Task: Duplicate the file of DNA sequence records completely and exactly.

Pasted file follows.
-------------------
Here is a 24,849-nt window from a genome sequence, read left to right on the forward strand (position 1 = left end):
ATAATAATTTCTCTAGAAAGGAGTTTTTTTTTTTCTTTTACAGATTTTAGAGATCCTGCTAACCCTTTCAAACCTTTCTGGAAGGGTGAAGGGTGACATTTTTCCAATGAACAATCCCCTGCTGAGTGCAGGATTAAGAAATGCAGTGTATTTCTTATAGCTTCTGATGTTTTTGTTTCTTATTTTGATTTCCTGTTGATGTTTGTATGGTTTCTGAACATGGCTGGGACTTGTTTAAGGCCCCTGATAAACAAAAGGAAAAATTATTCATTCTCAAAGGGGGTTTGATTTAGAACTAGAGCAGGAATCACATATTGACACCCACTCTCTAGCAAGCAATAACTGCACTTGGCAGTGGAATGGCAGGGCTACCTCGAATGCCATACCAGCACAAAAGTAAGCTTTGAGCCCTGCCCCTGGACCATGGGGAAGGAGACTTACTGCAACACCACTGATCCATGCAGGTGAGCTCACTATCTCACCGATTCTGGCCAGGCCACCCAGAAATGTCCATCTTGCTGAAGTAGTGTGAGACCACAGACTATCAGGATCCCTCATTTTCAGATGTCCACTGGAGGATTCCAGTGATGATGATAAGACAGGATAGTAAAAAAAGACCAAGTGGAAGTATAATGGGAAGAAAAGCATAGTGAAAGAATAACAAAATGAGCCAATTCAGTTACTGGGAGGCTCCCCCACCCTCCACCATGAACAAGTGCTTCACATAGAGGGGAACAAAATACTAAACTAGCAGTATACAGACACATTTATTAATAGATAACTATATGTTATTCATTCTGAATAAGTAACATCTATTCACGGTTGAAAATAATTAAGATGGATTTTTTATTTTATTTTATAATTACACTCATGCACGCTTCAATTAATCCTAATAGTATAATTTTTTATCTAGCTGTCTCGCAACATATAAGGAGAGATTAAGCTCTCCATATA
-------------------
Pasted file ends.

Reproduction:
Here is a 24,849-nt window from a genome sequence, read left to right on the forward strand (position 1 = left end):
ATAATAATTTCTCTAGAAAGGAGTTTTTTTTTTTCTTTTACAGATTTTAGAGATCCTGCTAACCCTTTCAAACCTTTCTGGAAGGGTGAAGGGTGACATTTTTCCAATGAACAATCCCCTGCTGAGTGCAGGATTAAGAAATGCAGTGTATTTCTTATAGCTTCTGATGTTTTTGTTTCTTATTTTGATTTCCTGTTGATGTTTGTATGGTTTCTGAACATGGCTGGGACTTGTTTAAGGCCCCTGATAAACAAAAGGAAAAATTATTCATTCTCAAAGGGGGTTTGATTTAGAACTAGAGCAGGAATCACATATTGACACCCACTCTCTAGCAAGCAATAACTGCACTTGGCAGTGGAATGGCAGGGCTACCTCGAATGCCATACCAGCACAAAAGTAAGCTTTGAGCCCTGCCCCTGGACCATGGGGAAGGAGACTTACTGCAACACCACTGATCCATGCAGGTGAGCTCACTATCTCACCGATTCTGGCCAGGCCACCCAGAAATGTCCATCTTGCTGAAGTAGTGTGAGACCACAGACTATCAGGATCCCTCATTTTCAGATGTCCACTGGAGGATTCCAGTGATGATGATAAGACAGGATAGTAAAAAAAGACCAAGTGGAAGTATAATGGGAAGAAAAGCATAGTGAAAGAATAACAAAATGAGCCAATTCAGTTACTGGGAGGCTCCCCCACCCTCCACCATGAACAAGTGCTTCACATAGAGGGGAACAAAATACTAAACTAGCAGTATACAGACACATTTATTAATAGATAACTATATGTTATTCATTCTGAATAAGTAACATCTATTCACGGTTGAAAATAATTAAGATGGATTTTTTATTTTATTTTATAATTACACTCATGCACGCTTCAATTAATCCTAATAGTATAATTTTTTATCTAGCTGTCTCGCAACATATAAGGAGAGATTAAGCTCTCCATATA